It has forced us to think carefully about security and data security – it’s been a very interesting exercise. This project has touched on law, data protection and IT, and I wouldn’t hold myself to be an expert on it all! It will be difficult at the start, but [the new way of working] will become the norm. Have you used the experience to advise clients on GDPR?

Have you had requests for advice on the topic?

We feel we’re covered, but we need to [particularly] help [payroll] clients. Some clients have been proactive and sent us checklists asking us to confirm what we do. We’re updating our engagement letters, but I wonder if some clients are not actually reading it. We’ll start reminding clients of their responsibilities under GDPR to get consent.

Nick Millard is senior manager at Accounting4Everything, a small practice based in Paignton, Devon. The practice is led by James Twigger, who won Practitioner of the Year at the British Accountancy Awards 2015.

What approach did your practice take to ‘dealing with’ GDPR?

We downloaded the Information Commissioner’s Office guide to GDPR, and then we accessed the full official regulations. We did this for two reasons – so we’ve got a full copy at hand and to have both full regulations; the UK’s version includes notes and ideas. We went on a training day to provide us some more clarity and information. We got what we needed… and they’re now a client! We have seen some differences on GDPR interpretation [in our studies].

What actions did you deem as required, and how did you then manage the project?

Our first part is completed. We’ve looked at all our software and checked their data policies and privacy policies, against GDPR. Most software companies have GDPR policies in place, or are going through that process. We’re changing some software over because it wasn’t GDPR compliant. For example, we’ve gone with data portal technology that’s UK-based and compliant – it’s all encrypted. We would have done it later down the line and had been looking at it, but GDPR pushed forward the need to do it.

One of the big things has been going through systems, processes and looking at how we hold data and how we contact clients. There are ways of improving what we do using GDPR as the leverage. For example, we don’t want clients to ring us with wage receipts information – it’s difficult to take a record of the call, and it could be anyone ringing up. We’re very aware that it’s easy to hand out and discuss client information over the phone but not very safe to do that. So all [client/employee dialogue] will come through the portal, which will be up and running by the end of April.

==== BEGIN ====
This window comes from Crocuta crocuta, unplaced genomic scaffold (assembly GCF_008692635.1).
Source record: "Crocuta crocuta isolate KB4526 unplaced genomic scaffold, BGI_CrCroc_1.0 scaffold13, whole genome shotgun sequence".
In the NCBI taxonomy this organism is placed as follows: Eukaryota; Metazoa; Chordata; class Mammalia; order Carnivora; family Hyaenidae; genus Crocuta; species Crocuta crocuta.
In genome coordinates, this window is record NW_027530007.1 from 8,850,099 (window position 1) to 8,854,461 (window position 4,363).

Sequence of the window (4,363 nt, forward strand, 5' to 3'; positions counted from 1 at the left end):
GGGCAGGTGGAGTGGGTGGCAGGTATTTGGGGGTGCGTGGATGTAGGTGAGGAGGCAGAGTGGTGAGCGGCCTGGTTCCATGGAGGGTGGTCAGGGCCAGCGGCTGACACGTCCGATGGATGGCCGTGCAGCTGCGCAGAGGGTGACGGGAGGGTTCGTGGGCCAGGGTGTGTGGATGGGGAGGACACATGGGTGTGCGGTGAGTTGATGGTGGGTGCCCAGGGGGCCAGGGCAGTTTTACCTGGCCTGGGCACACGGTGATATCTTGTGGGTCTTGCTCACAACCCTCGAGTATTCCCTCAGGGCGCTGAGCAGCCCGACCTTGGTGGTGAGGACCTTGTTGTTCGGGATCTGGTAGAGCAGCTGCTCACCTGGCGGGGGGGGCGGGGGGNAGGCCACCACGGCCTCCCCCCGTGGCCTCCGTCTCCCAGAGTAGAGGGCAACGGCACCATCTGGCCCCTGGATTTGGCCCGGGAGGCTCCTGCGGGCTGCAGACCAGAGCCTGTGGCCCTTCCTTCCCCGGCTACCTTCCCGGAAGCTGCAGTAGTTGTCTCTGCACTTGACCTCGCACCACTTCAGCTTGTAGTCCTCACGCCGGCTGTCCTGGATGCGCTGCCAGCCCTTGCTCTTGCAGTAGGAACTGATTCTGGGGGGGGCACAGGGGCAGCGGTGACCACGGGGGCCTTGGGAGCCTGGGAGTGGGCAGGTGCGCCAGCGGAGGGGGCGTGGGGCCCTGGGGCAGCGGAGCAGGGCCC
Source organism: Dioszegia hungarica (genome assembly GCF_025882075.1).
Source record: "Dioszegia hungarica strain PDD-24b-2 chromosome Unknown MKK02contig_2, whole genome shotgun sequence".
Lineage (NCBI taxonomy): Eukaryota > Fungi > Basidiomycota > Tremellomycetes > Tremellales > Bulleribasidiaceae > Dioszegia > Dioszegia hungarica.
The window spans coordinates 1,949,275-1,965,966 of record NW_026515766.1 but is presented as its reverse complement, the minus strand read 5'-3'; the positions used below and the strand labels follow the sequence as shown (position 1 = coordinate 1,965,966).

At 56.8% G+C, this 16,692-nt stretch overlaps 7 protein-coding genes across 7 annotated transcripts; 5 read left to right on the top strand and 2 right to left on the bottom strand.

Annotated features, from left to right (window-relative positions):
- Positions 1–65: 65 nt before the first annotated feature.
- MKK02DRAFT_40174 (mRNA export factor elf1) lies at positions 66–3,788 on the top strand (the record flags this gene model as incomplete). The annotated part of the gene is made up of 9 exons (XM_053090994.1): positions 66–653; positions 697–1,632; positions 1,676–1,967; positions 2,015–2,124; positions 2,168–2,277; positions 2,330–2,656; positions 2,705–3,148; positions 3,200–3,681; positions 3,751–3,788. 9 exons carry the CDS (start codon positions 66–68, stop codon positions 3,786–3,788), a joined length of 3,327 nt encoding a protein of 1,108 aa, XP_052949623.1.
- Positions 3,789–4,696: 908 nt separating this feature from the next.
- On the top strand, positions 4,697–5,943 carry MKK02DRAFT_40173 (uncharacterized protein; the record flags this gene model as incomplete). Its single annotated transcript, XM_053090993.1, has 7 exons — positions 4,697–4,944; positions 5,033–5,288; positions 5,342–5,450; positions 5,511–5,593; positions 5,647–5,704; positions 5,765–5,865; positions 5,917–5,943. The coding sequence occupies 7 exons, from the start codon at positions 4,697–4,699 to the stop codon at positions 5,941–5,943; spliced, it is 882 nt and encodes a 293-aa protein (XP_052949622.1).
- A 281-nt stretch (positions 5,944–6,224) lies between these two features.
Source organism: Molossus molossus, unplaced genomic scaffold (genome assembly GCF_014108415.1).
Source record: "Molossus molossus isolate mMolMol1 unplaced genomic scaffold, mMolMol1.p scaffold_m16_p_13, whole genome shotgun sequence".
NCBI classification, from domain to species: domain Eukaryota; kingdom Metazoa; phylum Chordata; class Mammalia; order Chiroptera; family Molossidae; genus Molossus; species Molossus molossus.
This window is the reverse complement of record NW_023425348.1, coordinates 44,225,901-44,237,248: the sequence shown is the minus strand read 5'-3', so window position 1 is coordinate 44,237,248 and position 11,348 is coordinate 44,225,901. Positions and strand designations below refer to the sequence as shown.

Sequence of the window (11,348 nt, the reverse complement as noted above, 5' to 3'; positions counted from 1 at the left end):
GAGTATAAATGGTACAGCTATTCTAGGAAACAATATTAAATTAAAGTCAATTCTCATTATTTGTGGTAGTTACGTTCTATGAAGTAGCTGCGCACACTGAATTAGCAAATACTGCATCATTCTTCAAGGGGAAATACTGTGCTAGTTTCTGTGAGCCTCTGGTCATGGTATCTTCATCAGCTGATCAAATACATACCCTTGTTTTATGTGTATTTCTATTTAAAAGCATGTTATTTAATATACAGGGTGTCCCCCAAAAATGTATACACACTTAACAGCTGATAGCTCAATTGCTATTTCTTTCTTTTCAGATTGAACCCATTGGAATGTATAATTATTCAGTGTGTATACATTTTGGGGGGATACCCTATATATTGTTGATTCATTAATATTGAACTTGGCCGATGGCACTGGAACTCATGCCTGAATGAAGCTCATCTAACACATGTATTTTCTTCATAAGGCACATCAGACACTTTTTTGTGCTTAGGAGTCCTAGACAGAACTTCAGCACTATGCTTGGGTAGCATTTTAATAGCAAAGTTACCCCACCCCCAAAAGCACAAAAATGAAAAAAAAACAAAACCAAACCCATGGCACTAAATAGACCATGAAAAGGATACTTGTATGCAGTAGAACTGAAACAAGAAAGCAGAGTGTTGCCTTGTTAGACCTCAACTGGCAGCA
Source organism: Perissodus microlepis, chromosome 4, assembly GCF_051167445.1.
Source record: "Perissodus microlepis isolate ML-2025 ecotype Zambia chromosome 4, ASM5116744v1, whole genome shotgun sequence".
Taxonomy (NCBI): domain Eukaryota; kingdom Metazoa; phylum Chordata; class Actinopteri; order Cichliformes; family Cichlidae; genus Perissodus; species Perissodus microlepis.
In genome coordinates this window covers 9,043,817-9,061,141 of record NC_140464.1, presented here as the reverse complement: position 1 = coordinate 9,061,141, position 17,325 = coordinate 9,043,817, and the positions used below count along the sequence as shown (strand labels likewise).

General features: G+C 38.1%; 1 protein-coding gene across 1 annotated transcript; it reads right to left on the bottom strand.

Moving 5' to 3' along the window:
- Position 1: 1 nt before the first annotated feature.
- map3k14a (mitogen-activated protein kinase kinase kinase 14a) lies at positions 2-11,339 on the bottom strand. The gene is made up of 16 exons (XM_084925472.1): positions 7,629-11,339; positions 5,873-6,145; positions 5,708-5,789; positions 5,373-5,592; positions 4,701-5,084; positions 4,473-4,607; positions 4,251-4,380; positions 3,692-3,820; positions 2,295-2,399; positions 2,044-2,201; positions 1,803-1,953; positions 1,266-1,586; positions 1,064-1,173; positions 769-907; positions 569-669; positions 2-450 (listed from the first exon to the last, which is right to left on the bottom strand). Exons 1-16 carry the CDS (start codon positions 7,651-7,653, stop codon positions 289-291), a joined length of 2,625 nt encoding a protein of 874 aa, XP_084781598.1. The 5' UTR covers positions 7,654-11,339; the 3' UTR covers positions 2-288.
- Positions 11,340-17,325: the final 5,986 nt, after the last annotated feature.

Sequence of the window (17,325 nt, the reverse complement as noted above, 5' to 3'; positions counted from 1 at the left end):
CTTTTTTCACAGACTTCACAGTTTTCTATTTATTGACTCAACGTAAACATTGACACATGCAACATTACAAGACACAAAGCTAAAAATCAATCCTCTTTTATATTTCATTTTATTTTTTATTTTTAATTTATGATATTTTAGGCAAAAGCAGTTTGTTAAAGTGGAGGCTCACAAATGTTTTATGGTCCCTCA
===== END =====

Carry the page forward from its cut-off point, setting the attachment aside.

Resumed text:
What stage are you at?

We have a very detailed three-page data storage policy, which has all our software listed on there; what data we hold on them, the reasons behind the software; their compliance literature (with weblinks to their policy), and then how long we hold the data for. That was the first stage. I’ve also run a half-day training session for all staff.

Did you consider the project as ‘just compliance’, or have you been able to leverage your efforts to become a better-organised practice?

We’ll definitely, 100%, be a better-organised practice because of it. I don’t see it as us being bogged down – there are so many products out there to make yourself efficient. The extra bit of thought and admin [from GDPR] will be offset by providing a better service, and we can help our clients better because we have their information in one place, and know when work’s being done. Our staff can see where we are on a job or client because it’s more structured. The bits ‘in between’ such as handwritten notes and calls that haven’t been tracked – that will now be in our systems and portal. It will be a pain at the start – more work – but once we get past that there’s savings and efficiencies to be made, and a better practice for employees and clients.

The vast majority of accounting professionals see their roles developing as a result of technology in the next few years, according to new research by recruitment consultancy Renaix.

But that is not a bad thing, they believe. In fact, nine out of ten (92%) of the 200 respondents are optimistic about the impact of increased automation on the profession.

Four in five are already seeing an influence from emerging IT on their day-to-day tasks. Advanced data analytics (63%), cloud computing (42%), robotics (17%) and artificial intelligence (15%) were cited by the accountants. Only one in ten (12%) think their role will be completely automated in the near future, with 69% believing automation will make them more efficient and 59% believing it will open up opportunities to provide greater value to clients. Four in ten say it will reduce the transactional work they undertake.

More than half of respondents said they’ll have to up their game on tracking new tech developments, while also developing softer, communication-based skills.

“Finance and accounting organisations have a fantastic opportunity to drive forward digital transformation, empowering all employees to play their part in developing and implementing new ways of working,” said Renaix managing director Paul Jarrett.

“However, to do so effectively, employers need to ensure they are equipping the workforce with the right skills, as well as investing in bringing in the right talent.”